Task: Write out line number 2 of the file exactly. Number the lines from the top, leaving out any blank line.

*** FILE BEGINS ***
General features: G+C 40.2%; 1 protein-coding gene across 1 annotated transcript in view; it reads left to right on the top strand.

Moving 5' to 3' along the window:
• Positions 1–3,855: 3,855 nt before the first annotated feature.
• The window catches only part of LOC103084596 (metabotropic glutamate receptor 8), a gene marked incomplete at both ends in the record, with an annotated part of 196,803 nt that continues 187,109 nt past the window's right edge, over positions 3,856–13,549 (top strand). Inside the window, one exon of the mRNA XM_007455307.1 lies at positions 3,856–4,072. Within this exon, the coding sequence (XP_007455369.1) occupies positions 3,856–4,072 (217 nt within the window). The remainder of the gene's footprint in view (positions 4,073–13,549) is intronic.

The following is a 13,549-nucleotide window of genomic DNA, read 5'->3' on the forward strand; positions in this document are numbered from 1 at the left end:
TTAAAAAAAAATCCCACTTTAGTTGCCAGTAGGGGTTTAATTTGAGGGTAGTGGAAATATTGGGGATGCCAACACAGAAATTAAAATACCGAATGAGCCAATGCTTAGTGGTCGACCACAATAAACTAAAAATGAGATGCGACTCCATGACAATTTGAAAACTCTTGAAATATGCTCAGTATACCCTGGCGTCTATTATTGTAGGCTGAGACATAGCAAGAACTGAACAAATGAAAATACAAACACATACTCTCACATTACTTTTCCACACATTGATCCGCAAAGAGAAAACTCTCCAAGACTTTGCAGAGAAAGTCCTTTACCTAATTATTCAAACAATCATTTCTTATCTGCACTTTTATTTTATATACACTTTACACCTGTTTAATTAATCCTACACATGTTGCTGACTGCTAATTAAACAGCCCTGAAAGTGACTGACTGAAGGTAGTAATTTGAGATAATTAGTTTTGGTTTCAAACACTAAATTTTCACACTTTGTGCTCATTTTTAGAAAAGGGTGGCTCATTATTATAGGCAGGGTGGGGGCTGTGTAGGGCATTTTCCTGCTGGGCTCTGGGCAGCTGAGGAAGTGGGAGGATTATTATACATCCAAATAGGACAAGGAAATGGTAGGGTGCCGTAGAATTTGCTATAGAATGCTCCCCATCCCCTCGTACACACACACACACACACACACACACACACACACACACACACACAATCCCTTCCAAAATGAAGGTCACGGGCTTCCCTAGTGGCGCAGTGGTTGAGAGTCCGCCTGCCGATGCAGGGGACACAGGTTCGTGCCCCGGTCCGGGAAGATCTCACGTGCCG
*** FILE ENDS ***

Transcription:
Moving 5' to 3' along the window: